Is ‘Below Deck’ scripted or real?

Below Deck has become the newest breakout reality show. Making its debut on Bravo in 2013, the show quickly built up a loyal fanbase, especially when it became available via streaming. And this fandom has only grown with the release of the ninth season late last year.

However, many fans have wondered if Below Deck really gives a glimpse into the real world of yachting, or if it is a scripted show that is totally fake. Here is everything you need to know about the hit series. 

What is Below Deck about? 

Below Deck is a reality show that follows the crew who work and live on a massive superyacht during the charter season, serving and caring for the guests who travel on the gigantic boat. These crew members, referred to as yachties, work and play hard, leading to plenty of romance, drama, and chaos. 

Is Below Deck scripted? 

Below Deck isn’t scripted like a drama or sitcom. It is a reality show that shows the day-to-day tasks and events that the crew goes through and the resulting drama that often ensues. However, like most reality shows, it isn’t a totally accurate depiction of reality.

While there isn’t a script, the production team socially engineers situations to create issues and drama. And they edit the footage to create a narrative, even if that narrative might not be accurate to the actual events that played out. On top of this, the situation shown on Below Deck isn’t a totally authentic yachtie experience. 

In an interview with the Mirror in 2020, Ben Robinson, one of the show’s cast members, said:

“It’s a TV show, they like drama and they like relationships. Real yachting, you don’t focus on the small dramatic snippets. Everybody is just trying to do their best. With a lot of these people, there isn’t much respect of rank. That wouldn’t happen normally on a yacht.”

In a feature from the New York TimesNoah Samton, the senior vice president of current production for Bravo, explained more about how the show operates, especially when it comes to starting drama. He notes that: 

“People who aren’t on TV are pretty good at keeping drama behind closed doors. We’re really good at finding the people who are going to wear it on their sleeves.”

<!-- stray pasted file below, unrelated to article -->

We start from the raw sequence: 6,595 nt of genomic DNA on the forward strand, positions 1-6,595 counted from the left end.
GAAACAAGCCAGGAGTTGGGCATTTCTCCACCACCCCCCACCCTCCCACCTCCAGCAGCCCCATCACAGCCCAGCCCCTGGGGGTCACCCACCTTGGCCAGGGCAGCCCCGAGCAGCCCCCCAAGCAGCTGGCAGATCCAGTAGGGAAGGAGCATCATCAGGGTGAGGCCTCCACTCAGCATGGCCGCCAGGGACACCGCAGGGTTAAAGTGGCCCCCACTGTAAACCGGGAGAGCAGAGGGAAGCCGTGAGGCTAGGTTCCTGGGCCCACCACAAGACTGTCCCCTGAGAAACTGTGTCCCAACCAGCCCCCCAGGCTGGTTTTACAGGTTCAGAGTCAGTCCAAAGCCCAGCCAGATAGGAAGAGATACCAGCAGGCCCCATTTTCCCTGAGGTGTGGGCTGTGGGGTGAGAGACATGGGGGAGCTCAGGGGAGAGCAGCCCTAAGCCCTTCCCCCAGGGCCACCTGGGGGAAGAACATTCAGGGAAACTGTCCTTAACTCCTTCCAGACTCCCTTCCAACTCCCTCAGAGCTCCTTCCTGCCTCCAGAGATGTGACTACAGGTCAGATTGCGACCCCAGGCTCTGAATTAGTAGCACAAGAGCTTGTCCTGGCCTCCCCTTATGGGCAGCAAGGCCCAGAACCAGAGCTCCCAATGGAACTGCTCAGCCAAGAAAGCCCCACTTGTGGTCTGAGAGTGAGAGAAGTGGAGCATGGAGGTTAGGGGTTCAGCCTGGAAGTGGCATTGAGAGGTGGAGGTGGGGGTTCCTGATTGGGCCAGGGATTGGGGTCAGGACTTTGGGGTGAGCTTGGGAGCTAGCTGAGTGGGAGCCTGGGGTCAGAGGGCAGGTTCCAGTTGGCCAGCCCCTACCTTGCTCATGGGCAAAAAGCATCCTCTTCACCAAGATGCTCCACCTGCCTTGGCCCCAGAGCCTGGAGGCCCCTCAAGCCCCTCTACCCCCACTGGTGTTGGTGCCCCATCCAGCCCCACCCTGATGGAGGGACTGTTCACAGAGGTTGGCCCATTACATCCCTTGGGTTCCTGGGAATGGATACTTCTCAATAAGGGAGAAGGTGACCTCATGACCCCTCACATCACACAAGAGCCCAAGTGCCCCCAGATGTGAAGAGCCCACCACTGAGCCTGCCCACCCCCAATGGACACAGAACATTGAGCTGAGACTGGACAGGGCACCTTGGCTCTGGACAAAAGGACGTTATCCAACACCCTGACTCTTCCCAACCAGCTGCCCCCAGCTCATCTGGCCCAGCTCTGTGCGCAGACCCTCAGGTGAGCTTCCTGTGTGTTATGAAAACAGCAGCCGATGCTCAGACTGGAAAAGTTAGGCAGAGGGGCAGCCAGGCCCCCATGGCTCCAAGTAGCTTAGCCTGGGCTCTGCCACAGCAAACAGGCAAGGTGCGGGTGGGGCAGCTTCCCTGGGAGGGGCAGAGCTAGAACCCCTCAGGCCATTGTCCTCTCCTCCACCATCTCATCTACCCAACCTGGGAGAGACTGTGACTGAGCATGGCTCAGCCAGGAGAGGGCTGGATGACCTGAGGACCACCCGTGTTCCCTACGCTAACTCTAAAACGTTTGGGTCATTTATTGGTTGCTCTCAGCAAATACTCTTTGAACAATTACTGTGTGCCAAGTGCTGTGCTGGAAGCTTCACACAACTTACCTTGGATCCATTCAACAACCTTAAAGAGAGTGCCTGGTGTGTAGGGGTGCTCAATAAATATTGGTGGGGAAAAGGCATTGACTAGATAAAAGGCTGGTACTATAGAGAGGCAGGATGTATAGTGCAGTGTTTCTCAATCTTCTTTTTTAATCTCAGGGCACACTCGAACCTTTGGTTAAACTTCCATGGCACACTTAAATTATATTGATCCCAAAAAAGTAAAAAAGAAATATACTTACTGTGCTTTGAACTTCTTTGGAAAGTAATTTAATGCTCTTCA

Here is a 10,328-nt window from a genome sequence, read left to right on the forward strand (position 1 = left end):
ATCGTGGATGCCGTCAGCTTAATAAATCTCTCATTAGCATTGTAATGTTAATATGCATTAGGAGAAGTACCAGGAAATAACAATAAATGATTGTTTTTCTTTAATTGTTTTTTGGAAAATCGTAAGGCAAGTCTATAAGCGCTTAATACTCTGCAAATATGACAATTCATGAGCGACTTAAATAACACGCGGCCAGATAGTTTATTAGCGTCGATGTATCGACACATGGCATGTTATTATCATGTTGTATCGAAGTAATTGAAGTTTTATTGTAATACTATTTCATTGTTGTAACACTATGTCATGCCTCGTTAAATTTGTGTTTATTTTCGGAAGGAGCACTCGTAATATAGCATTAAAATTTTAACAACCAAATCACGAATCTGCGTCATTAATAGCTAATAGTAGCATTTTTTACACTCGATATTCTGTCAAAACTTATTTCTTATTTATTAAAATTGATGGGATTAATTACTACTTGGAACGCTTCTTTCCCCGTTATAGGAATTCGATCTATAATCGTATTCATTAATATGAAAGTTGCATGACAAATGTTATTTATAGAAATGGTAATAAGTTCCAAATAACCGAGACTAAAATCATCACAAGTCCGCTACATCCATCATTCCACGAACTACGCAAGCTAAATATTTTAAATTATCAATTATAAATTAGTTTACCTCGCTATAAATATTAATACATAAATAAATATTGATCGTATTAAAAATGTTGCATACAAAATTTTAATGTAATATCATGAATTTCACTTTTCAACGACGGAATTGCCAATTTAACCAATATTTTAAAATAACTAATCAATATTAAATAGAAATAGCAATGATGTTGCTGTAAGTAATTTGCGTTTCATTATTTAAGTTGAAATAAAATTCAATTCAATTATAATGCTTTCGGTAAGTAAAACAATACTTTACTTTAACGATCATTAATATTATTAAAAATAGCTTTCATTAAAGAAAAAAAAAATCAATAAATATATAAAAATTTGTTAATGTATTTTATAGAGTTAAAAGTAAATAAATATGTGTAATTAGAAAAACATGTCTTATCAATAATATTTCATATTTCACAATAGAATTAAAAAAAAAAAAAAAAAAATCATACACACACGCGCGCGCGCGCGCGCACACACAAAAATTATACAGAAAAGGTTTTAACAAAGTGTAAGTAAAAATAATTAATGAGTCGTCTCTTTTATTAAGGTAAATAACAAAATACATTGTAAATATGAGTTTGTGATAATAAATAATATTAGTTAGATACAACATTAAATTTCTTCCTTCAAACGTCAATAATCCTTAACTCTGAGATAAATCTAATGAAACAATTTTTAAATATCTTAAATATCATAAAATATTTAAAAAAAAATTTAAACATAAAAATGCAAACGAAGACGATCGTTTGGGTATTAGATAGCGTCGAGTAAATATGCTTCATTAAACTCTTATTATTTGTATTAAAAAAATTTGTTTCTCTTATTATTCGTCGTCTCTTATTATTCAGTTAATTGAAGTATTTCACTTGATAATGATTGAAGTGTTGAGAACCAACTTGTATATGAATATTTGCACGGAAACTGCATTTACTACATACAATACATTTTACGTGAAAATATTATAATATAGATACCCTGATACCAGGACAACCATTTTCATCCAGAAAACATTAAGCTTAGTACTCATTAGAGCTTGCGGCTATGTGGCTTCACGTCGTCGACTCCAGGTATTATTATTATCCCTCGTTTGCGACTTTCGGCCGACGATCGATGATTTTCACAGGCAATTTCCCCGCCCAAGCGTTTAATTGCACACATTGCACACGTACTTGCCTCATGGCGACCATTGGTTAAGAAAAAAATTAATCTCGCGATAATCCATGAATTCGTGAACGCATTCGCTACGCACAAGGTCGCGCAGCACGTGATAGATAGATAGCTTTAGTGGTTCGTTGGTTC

An article in The Tritona publication aimed at boat captains and crews, digs deeper into this in an interview with Capt. Lee Rosbach, the actual captain of the M/Y Cuor di Leone, the boat seen in season 1. He explains that the boat’s real-life first officer and engineer remain on the ship to operate it, while the rest of the crew is made up of people from other vessels. And these people have different amounts of experience. 

Rosbach explained that this did cause issues during the filming: 

“The producers of the show wanted to show the long hours and the stress of yachting, but most of that was caused by the crew being inept. On a 50m charter boat, they were all way over their heads. A couple of them tried really hard and they might have made good entry-level crew. I’m worried people will think this is what happens on a 50m charter yacht.”

Before going on to add: 

“But it’s TV, you can put as much lipstick on it as you want and you can call it a reality show, but it’s entertainment. It’s not made in a documentary fashion to reflect what it’s really like. Why everyone takes it so seriously is beyond me.”

The publication also talked with the show’s co-executive producer Rebecca Taylor. She explained that the crew was made up this way because: 

“The original crew was perfect, but in the television world, there’s all kinds of reasons you can’t do that. It’s almost impossible to find a real functioning crew and step on with cameras and say go. Just because you have the perfect crew doesn’t mean you don’t have a convicted felon or someone with anger issues who’s going to punch the cameraman. All that matters to us in TV.”

So, while Below Deck doesn’t follow a script, it isn’t a real glimpse into the true life of a real charter crew. However, that is just the norm for reality television, so it shouldn’t come as too much of a shock to long-term fans.